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A Shortest-Path Search Task is a optimal-path search task that requires shortest paths (in a graph).

References

2013

• http://en.wikipedia.org/wiki/Shortest_path_problem
• In graph theory, the shortest path problem is the problem of finding a path between two vertices (or nodes) in a graph such that the sum of the weights of its constituent edges is minimized.

This is analogous to the problem of finding the shortest path between two intersections on a road map: the graph's vertices correspond to intersections and the edges correspond to road segments, each weighted by the length of its road segment.

• http://en.wikipedia.org/wiki/Shortest_path_problem#Definition
• The shortest path problem can be defined for graphs whether undirected, directed, or mixed. It is defined here for undirected graphs; for directed graphs the definition of path requires that consecutive vertices be connected by an appropriate directed edge.

Two vertices are adjacent when they are both incident to a common edge.

A path in an undirected graph is a sequence of vertices $P = (v_1, v_2, \ldots, v_n ) \in V \times V \times \ldots \times V$ such that $v_i$ is adjacent to $v_{i+1}$ for $1 \leq i \lt n$.

Such a path $P$ is called a path of length $n$ from $v_1$ to $v_n$. (The $v_i$ are variables; their numbering here relates to their position in the sequence and needs not to relate to any canonical labeling of the vertices.)

Let $e_{i, j}$ be the edge incident to both $v_i$ and $v_j$.

Given a real-valued weight function $f: E \rightarrow \mathbb{R}$, and an undirected (simple) graph $G$, the shortest path from $v$ to $v'$ is the path $P = (v_1, v_2, \ldots, v_n )$ (where $v_1 = v$ and $v_n = v'$) that over all possible $n$ minimizes the sum $\sum_{i =1}^{n-1} f(e_{i, i+1}).$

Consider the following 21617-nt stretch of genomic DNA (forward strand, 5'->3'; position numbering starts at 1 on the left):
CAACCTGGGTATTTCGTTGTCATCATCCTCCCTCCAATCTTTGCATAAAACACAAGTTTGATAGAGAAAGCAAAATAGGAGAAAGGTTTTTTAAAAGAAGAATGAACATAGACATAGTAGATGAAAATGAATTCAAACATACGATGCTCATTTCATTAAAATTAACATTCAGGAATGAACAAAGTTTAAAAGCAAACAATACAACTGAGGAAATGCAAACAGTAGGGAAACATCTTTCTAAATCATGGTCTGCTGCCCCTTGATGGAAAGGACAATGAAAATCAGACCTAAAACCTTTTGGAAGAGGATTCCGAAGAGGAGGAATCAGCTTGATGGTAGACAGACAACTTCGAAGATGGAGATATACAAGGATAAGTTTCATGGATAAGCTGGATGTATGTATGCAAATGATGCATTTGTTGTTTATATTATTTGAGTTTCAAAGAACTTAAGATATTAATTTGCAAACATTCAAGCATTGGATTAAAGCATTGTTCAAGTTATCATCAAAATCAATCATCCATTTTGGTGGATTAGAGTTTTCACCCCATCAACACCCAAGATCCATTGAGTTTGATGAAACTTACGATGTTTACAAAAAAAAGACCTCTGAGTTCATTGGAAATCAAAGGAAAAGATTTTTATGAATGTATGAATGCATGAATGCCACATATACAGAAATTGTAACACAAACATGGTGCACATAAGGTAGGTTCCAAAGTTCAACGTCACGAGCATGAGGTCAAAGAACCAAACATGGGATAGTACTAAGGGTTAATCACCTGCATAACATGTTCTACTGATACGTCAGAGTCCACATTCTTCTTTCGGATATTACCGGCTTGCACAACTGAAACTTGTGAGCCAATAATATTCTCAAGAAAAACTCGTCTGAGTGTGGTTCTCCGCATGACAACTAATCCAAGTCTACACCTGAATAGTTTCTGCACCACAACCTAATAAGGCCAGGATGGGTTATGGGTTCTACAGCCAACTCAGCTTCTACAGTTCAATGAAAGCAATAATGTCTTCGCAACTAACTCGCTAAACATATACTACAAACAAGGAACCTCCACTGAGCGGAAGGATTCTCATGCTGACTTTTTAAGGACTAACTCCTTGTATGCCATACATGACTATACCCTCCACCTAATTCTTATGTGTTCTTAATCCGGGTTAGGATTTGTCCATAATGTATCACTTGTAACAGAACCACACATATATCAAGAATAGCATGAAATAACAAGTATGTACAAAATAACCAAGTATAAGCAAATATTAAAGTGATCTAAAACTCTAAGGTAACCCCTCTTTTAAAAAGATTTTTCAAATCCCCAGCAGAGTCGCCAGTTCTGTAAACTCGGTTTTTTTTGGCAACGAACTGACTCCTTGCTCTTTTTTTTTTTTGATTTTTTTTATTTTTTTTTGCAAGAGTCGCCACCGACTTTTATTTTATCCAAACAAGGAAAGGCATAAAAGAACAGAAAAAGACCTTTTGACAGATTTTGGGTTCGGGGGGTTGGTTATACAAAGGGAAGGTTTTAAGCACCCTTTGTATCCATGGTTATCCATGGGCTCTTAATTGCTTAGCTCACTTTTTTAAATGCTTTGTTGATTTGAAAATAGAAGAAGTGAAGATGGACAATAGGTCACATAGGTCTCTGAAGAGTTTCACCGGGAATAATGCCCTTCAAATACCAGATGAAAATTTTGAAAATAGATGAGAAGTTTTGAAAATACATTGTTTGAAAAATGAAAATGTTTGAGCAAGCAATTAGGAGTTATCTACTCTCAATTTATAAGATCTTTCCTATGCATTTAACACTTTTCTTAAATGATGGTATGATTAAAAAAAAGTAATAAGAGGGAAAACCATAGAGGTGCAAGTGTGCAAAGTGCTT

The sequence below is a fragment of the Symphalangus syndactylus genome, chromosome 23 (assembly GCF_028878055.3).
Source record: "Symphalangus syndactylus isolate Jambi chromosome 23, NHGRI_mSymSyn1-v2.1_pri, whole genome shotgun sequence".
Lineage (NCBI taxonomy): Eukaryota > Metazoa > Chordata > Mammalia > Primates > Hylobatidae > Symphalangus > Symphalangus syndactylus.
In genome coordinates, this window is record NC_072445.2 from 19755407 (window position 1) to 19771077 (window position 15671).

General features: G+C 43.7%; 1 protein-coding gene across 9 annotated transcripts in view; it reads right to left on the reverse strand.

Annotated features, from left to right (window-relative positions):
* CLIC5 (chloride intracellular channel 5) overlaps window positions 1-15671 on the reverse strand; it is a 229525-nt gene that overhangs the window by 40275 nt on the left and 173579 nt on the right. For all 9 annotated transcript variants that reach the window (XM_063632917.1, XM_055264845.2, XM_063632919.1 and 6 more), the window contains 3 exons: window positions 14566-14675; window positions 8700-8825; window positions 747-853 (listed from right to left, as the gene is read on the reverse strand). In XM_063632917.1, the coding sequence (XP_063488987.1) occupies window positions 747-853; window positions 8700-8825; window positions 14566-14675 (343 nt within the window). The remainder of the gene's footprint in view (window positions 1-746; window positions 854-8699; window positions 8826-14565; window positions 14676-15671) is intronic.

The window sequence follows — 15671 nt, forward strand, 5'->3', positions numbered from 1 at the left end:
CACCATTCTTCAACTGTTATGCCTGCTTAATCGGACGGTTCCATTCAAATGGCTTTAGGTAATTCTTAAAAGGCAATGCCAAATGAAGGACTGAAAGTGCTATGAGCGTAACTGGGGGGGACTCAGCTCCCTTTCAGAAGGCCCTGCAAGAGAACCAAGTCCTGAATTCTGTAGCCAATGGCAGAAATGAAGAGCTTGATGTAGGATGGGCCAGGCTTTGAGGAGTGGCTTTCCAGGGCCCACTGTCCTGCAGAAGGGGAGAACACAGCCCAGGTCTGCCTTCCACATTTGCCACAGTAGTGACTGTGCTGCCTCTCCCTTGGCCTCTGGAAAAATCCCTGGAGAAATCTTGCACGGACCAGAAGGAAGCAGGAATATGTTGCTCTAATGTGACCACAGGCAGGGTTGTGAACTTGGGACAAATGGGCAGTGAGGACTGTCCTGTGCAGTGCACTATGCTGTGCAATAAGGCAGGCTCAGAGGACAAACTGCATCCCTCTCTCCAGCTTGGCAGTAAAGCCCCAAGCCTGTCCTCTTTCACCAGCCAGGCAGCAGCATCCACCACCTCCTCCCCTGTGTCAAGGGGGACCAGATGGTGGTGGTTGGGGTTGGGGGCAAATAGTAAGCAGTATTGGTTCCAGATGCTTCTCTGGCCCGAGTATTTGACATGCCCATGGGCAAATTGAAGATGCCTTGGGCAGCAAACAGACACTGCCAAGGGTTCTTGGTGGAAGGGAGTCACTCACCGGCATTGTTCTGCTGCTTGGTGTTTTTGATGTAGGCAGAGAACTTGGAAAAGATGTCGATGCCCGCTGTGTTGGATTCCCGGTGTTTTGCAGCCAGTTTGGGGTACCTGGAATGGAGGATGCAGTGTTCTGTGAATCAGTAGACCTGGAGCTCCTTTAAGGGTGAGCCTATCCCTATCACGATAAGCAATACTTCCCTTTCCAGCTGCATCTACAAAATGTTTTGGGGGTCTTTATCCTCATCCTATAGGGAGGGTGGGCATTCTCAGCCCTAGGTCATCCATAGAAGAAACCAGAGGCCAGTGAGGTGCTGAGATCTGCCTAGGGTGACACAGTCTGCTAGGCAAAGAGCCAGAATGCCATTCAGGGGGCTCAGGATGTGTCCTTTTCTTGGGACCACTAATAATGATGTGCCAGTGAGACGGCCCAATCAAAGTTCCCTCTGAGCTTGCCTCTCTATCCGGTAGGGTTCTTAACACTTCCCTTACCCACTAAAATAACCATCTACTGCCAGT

When the graph is unweighted or $f: E \rightarrow \{c\},\ c \in \mathbb{R}^+$, this is equivalent to finding the path with fewest edges.

The problem is also sometimes called the single-pair shortest path problem, to distinguish it from the following variations:

• The single-source shortest path problem, in which we have to find shortest paths from a source vertex v to all other vertices in the graph.
• The single-destination shortest path problem, in which we have to find shortest paths from all vertices in the directed graph to a single destination vertex v. This can be reduced to the single-source shortest path problem by reversing the arcs in the directed graph.
• The all-pairs shortest path problem, in which we have to find shortest paths between every pair of vertices v, v' in the graph.
• These generalizations have significantly more efficient algorithms than the simplistic approach of running a single-pair shortest path algorithm on all relevant pairs of vertices.